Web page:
I had tended header the two previous harvests, but now I drove the whole shebang, thirty-two head of horses and mules, five teams of six animals each with two leaders. The separator was run by a distillate engine set just behind the teams, at the base of the slanting ladder that led up to the dizzy seat where the driver, myself, Cappy Payne, tried to still the hammering of his heart.

Even yet Charles Norman had not decided for sure. There was danger in the high wheat, nobody knew just how great or varied. Then, the crew was untried, even to the horses and mules. Only the oldest animals had worked ahead of the clamoring engine. I felt it took courage to try to handle the thirty-two animals with only two lines attached to the leaders.

"Well," said Charles Norman, "hang onto the jugheads, we're getting under way!"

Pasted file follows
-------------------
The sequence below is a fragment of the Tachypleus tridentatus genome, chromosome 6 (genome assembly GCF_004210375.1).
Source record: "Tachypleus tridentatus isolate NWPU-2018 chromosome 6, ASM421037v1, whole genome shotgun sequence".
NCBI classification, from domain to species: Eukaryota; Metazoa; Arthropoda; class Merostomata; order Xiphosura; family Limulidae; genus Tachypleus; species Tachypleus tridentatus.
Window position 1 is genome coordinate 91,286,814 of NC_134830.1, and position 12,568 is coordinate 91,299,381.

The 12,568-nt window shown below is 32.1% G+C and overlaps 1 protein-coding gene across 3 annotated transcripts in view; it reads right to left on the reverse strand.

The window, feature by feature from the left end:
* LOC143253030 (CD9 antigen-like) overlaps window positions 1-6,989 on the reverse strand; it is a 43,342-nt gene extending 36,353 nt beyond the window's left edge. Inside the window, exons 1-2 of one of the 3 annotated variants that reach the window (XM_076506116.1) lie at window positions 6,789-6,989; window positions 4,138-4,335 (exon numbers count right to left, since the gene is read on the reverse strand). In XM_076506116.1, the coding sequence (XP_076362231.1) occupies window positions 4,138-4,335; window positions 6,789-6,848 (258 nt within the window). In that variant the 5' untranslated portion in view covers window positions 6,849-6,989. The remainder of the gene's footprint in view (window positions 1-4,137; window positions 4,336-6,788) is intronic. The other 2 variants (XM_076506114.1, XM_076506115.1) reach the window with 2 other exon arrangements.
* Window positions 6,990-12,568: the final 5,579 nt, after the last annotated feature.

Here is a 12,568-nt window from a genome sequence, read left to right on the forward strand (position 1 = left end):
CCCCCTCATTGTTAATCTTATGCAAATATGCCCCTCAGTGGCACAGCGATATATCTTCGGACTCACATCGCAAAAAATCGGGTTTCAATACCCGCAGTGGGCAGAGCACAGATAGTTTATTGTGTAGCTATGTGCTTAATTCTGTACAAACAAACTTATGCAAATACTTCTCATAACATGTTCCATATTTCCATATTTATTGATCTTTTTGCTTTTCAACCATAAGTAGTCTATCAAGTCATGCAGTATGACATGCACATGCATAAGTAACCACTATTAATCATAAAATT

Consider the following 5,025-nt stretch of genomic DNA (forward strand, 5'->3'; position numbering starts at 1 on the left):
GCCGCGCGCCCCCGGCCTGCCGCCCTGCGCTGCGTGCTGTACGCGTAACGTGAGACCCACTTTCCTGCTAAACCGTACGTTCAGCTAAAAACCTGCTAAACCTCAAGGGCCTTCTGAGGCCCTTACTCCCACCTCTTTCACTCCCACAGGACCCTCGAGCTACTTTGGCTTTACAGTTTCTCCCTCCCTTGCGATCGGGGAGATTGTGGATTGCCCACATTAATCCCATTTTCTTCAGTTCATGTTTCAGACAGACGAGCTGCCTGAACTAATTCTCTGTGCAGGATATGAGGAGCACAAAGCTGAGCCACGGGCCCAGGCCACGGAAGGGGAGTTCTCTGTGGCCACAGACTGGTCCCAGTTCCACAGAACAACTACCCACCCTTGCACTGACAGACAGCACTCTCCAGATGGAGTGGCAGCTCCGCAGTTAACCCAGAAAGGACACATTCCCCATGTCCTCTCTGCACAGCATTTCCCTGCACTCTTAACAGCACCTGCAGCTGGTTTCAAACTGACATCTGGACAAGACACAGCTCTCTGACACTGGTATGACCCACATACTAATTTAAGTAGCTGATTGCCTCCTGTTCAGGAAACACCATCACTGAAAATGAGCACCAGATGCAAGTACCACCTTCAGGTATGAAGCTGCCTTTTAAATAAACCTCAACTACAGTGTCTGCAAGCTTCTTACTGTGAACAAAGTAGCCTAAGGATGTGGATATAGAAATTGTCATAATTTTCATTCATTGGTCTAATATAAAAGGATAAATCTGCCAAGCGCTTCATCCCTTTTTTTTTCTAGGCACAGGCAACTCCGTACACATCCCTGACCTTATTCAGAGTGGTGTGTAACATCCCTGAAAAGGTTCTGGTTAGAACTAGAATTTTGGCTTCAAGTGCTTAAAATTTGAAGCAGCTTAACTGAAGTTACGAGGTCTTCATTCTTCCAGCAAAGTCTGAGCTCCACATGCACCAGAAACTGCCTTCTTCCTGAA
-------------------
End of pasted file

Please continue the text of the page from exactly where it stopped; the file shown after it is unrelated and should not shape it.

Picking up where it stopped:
I faced the front. Charles Norman, a man of forty or so, climbed down to the distillate engine, cranked it. My horses and mules almost jumped through their collars when the engine broke into raucous song and the hidden machinery of the combined harvester began its roaring. Out of the harvester rose the dust left from last year's last work in the fields, to form a brown cloud about the ponderous machinery.

"Steady, Kate! Hold it, Jerry!" I spoke softly to my leaders, one a sensitive horse mare, the other a steady old mule who had been combined harvester leader since my uncle first owned one of the roaring monsters. I had handled all these animals on other farm equipment, so they knew my voice. I managed to keep them steady.

The blades of the header were tapping at the first of the wheat in the field, folding them back onto the canvas of the conveyor. Even this gentle hammering, for the wooden blades were intended only to keep wheat stalks from bending away under the reaper and being lost behind the machine, emphasized the thing all of us feared: for out of those few heads came the bronze, slick-looking, sooty smut which had turned the old field into a horror.